People with schizophrenia who completed 80 hours of intensive, computerized cognitive training exercises were better able to perform complex tasks that required them to distinguish their internal thoughts from reality.
As described in the journal Neuron (2/22/12), a small clinical study conducted at the San Francisco VA Medical Center (SFVAMC) and the University of California, San Francisco (UCSF), tested the digital exercises as a new therapy for schizophrenia.
"We predicted that in order to improve complex cognitive functions in neuropsychiatric illness, we must target impairments in lower-level perceptual processes, as well as higher-order working-memory and social cognitive processes," said Srikantan Nagarajan, PhD, a professor of radiology and biomedical imaging at UCSF and a senior author of the study.
When compared with their assessments before the training, schizophrenia patients who received 80 hours of computerized training over the course of 16 weeks became better at monitoring reality. This improvement coincided with increased activation in a key part of the brain: the medial prefrontal cortex.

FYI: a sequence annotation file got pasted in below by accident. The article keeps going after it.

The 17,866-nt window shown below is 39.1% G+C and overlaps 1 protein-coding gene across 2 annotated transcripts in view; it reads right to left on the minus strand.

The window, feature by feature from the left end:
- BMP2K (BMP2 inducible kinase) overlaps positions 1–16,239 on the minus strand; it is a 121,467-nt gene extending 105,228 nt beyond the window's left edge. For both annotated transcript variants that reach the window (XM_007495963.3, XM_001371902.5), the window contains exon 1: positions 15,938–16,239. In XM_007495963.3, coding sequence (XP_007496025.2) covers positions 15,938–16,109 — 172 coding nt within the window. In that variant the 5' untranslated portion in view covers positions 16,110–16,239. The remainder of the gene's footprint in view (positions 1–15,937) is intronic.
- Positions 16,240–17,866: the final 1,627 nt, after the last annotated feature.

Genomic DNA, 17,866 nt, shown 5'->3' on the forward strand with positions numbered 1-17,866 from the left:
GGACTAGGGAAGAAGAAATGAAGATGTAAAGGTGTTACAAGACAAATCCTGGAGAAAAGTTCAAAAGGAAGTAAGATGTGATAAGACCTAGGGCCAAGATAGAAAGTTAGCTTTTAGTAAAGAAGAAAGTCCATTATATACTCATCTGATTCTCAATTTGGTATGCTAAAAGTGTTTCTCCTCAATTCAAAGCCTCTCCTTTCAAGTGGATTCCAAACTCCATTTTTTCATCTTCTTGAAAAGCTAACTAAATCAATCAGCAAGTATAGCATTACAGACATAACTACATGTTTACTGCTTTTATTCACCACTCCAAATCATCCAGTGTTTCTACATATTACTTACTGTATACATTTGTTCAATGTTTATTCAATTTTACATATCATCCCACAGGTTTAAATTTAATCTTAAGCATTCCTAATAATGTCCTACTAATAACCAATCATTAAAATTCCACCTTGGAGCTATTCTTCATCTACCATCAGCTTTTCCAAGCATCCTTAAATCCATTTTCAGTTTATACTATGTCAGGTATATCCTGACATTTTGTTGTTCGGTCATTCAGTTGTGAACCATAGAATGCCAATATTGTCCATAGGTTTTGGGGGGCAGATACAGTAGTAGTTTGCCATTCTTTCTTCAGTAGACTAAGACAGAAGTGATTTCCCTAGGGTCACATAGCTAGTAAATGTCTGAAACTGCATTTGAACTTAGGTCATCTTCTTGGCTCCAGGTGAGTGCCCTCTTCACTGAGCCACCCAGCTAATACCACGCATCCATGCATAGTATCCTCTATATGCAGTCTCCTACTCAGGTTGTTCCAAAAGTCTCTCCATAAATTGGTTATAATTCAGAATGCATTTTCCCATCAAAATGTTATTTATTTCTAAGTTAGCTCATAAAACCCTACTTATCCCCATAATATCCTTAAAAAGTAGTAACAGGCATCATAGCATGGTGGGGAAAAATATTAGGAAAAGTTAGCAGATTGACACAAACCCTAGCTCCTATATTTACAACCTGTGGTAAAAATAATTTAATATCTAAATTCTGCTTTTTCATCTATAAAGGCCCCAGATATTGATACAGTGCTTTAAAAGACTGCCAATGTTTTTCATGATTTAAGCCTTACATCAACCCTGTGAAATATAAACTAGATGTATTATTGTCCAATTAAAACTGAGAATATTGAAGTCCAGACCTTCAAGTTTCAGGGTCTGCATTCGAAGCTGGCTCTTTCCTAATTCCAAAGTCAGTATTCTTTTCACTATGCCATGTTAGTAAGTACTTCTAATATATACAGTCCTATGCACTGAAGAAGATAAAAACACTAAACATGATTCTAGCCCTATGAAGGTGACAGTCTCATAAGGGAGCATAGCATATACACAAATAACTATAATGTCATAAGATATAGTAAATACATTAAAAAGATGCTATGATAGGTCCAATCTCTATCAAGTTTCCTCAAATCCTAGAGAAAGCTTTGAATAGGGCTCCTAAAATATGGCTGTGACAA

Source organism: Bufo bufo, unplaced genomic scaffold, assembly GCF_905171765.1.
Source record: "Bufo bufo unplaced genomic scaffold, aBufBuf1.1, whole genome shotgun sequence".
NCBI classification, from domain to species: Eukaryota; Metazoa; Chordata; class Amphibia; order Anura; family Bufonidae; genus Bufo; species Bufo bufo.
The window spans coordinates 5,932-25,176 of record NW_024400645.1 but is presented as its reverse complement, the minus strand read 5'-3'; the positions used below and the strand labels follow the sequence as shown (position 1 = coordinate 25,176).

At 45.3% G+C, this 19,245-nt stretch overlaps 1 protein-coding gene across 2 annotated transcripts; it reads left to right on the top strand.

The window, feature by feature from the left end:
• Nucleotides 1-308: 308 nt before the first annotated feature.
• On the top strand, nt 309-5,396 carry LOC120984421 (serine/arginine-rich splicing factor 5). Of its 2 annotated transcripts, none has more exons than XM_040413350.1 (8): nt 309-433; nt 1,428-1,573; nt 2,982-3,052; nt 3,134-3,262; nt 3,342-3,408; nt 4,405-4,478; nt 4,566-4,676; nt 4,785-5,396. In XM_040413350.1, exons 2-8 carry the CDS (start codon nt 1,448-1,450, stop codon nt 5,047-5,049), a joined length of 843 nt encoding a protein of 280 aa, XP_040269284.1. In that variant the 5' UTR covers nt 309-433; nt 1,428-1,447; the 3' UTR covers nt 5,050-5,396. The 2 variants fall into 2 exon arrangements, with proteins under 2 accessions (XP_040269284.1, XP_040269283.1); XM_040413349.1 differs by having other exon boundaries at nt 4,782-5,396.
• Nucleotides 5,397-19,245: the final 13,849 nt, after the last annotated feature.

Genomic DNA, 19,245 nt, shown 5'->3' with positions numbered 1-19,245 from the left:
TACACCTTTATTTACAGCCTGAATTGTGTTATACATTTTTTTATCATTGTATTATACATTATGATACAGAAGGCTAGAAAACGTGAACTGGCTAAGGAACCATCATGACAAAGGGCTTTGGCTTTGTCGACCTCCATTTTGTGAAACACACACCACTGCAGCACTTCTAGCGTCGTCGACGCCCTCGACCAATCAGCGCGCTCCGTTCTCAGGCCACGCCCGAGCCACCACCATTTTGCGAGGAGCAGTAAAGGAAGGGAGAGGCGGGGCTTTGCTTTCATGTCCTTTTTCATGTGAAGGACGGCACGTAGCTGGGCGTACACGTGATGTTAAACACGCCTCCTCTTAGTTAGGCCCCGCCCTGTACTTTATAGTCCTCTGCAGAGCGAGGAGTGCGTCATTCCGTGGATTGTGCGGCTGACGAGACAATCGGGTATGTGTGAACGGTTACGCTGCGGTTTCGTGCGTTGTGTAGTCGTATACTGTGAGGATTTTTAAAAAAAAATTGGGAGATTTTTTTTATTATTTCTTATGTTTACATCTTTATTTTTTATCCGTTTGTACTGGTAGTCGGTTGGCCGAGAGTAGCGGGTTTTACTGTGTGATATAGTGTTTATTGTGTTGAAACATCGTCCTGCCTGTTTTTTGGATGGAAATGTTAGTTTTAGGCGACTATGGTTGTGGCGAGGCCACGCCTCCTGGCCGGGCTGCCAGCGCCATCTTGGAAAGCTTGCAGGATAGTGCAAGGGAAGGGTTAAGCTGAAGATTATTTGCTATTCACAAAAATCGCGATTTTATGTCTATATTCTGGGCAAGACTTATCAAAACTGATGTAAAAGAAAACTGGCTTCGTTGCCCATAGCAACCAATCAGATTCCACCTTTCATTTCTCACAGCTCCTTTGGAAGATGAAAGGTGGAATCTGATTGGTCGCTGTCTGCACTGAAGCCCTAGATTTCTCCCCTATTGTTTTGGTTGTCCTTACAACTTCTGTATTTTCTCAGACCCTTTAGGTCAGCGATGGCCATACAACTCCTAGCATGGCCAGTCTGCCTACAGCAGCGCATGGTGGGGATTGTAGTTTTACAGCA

"The medial prefrontal cortex is a critical higher-order brain region that supports successful reality-monitoring processes," said Karuna Subramaniam, the study's first author, who worked directly with the patients in the study and analyzed their data.
HOW THE STUDY WORKED
Schizophrenia strikes about 1 percent of all Americans and about 51 million people worldwide. It is one of the most intractable and difficult to treat psychiatric illnesses, with prognosis becoming progressively poorer the longer a patient has the disease, according to the study's senior author, Sophia Vinogradov, MD, professor and interim associate chief of staff for mental Health at SFVAMC and interim vice chair of psychiatry at UCSF.
One of the core impairments of the disease is losing a grip on what
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University of California - San Francisco